Goats return to Dublin to fight fires

In Dublin, city planners hired goats to control weeds on the Howth’s Head peninsula. This creative initiative, which started last year after a fire occurred in the area, goes beyond protecting Ireland’s capital city.

Indeed, the Old Irish Goat is a critically endangered species that used to graze in these hills and handle the upkeep over a century ago. However, cross-breeding with imported species reduced their original population dramatically. As a result, this species only survived thanks to the Old Irish Goat Society, an organization dedicated to conserving these goats and keeping their DNA free from domestic goat genetics.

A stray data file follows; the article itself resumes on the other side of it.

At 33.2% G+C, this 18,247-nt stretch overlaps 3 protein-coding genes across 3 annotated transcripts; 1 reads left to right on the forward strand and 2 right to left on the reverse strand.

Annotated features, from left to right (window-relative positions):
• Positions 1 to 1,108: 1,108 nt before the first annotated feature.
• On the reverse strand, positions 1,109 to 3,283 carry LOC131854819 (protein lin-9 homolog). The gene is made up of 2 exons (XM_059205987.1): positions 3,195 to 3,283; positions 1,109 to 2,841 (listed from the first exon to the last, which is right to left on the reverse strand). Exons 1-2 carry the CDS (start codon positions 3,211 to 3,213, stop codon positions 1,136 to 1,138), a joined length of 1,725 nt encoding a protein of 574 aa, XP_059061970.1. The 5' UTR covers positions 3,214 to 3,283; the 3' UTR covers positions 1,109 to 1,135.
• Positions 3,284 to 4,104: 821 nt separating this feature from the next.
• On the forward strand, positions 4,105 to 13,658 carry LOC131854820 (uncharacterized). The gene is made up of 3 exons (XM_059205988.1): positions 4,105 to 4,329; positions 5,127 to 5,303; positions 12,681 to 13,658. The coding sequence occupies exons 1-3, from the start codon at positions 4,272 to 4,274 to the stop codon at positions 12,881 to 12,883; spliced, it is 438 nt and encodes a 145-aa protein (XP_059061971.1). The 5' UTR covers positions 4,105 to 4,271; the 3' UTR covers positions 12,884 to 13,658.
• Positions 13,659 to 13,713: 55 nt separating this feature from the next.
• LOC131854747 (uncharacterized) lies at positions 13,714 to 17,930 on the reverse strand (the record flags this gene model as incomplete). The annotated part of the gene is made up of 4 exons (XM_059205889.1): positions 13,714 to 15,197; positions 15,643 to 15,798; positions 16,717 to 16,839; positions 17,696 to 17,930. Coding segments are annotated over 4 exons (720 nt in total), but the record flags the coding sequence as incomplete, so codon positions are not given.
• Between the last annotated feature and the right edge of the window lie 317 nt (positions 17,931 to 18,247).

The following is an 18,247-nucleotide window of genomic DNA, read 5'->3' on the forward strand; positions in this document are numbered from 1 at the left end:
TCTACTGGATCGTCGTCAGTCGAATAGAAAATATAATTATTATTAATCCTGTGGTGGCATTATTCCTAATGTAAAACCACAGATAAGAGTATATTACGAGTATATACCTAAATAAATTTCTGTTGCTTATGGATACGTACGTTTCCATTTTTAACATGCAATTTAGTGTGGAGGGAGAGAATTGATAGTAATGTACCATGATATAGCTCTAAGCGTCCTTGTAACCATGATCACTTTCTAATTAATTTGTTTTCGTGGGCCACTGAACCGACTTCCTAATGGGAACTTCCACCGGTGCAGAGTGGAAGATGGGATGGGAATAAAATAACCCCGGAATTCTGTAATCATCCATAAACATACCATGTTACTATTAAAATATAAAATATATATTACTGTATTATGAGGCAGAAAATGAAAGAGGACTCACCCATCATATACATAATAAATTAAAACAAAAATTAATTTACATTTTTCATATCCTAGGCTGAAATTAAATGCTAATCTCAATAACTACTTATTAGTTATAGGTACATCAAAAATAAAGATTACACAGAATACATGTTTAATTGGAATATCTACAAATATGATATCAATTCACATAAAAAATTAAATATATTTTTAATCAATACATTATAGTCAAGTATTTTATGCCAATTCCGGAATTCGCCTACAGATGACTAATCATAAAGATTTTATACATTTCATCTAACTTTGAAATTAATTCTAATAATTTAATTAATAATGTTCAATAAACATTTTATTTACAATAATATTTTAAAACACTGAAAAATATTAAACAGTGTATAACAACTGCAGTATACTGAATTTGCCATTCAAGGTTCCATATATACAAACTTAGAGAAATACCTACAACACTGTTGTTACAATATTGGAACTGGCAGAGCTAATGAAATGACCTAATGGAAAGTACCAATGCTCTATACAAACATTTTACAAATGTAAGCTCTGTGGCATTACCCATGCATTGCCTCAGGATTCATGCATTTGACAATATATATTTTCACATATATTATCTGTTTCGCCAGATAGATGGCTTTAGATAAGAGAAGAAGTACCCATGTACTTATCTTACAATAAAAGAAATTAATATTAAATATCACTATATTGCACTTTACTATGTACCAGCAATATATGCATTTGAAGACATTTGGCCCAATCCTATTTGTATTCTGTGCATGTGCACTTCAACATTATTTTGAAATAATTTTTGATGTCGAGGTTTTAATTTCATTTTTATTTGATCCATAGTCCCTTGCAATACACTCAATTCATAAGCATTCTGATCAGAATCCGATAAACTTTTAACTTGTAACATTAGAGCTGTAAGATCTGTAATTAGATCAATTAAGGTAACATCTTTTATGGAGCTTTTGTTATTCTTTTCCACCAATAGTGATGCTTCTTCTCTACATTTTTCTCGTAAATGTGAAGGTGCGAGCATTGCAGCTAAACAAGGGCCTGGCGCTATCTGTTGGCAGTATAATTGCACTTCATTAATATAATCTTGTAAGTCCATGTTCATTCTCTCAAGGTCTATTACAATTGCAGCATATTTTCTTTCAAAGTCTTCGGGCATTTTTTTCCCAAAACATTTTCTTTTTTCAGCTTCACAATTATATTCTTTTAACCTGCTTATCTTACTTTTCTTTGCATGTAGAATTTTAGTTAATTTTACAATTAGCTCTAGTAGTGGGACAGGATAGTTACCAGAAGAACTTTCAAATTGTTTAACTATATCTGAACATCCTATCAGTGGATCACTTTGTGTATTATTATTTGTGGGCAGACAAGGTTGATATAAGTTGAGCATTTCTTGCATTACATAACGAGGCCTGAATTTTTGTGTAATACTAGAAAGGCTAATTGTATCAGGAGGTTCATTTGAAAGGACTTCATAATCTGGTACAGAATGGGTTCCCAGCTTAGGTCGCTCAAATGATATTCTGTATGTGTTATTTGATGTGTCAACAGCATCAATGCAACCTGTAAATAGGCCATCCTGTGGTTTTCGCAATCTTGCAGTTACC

The organization happily provided 25 of their goats to this firefighting reintroduction project, which will combine traditional herding methods with new technology (e.g. GPS tracking). The goal is to progressively add new males to grow the herd’s headcount to 100.

Why does it matter? Wildfires have become increasingly frequent with the decline of traditional grazing, even in the wet Irish climate. In recent years, global warming has further reinforced this phenomenon. Besides managing fire risk, this project will enhance the biodiversity of the heathland habitat.

The Old Irish Goat can control the accumulation of gorse and feed on harsh environments with low nutritive quality heathlands. Thus, they offer an economical and sustainable solution to managing the landscape.

(source: oldirishgoat.ie)